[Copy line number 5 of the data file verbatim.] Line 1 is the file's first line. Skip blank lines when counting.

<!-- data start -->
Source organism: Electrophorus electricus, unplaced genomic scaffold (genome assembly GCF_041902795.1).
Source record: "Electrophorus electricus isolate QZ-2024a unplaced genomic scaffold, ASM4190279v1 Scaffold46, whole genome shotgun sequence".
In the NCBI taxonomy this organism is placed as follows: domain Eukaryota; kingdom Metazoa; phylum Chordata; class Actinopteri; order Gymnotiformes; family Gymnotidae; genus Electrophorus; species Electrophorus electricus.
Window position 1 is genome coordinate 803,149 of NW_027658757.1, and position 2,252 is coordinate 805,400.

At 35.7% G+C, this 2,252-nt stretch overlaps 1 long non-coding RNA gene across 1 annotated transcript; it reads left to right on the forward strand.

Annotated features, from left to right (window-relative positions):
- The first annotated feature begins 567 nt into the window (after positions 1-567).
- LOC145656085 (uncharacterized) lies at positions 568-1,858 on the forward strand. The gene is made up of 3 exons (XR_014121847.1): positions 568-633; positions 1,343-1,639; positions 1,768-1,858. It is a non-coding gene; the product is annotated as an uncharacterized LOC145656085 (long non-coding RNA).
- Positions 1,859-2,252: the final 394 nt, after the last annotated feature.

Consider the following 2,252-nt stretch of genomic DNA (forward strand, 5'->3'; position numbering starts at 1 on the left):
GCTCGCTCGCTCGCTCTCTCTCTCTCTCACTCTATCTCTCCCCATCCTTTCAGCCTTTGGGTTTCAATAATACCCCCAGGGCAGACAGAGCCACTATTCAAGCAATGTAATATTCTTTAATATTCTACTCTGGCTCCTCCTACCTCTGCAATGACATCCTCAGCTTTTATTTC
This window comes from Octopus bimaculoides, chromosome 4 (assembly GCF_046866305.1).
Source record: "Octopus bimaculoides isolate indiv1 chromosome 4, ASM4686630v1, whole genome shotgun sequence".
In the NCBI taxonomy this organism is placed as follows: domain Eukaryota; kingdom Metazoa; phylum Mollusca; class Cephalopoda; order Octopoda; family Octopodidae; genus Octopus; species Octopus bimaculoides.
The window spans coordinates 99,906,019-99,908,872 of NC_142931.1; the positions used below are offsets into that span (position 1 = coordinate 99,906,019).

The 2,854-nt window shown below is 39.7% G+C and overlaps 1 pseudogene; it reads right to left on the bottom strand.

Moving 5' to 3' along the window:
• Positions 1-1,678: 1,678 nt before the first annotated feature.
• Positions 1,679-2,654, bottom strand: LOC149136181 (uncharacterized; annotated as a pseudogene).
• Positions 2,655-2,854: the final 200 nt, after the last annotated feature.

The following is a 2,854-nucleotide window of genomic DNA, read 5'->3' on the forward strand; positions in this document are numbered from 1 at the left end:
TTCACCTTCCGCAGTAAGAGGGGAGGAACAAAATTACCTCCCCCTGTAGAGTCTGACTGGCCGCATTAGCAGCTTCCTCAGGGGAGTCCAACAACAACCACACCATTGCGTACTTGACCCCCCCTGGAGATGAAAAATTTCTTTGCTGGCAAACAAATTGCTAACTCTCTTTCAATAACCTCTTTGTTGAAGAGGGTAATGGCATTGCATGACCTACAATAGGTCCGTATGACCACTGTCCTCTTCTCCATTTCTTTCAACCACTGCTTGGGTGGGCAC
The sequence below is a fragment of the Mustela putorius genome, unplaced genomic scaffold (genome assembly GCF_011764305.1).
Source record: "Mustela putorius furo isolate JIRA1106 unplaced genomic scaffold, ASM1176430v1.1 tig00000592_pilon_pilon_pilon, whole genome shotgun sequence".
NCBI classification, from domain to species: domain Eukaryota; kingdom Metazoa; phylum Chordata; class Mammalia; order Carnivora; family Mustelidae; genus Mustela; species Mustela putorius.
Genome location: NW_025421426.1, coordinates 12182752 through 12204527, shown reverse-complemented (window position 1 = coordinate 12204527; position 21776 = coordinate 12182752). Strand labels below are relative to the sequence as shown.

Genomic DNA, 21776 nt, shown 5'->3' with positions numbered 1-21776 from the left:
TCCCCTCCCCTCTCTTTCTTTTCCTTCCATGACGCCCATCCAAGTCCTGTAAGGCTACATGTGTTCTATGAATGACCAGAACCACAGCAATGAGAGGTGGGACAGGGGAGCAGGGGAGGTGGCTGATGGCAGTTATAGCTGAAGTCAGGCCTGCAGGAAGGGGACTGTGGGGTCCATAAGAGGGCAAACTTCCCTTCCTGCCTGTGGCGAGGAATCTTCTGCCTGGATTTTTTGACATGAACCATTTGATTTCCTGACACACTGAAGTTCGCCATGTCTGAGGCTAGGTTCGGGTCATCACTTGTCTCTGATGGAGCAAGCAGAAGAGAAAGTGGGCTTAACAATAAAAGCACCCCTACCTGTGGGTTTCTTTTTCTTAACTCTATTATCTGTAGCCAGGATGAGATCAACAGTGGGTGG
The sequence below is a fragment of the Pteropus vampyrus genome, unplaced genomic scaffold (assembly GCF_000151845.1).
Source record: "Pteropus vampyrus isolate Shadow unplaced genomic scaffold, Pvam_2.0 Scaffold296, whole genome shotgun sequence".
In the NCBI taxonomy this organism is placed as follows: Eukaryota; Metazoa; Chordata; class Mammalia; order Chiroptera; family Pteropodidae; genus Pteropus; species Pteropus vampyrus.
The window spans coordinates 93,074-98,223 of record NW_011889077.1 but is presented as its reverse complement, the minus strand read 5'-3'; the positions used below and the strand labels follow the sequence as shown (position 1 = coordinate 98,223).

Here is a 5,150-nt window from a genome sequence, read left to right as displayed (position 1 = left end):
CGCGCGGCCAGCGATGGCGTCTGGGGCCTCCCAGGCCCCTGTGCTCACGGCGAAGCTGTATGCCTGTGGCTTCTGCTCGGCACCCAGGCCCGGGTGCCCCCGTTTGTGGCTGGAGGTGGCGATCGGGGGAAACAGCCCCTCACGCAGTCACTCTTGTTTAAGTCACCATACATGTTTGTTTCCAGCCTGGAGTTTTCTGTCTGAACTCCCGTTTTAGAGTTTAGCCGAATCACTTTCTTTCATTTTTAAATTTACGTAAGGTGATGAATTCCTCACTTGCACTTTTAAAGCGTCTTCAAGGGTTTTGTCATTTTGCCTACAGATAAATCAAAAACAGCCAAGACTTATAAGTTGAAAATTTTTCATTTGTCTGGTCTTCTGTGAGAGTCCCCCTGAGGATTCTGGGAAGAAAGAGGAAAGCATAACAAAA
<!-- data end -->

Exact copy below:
At 35.7% G+C, this 2,252-nt stretch overlaps 1 long non-coding RNA gene across 1 annotated transcript; it reads left to right on the forward strand.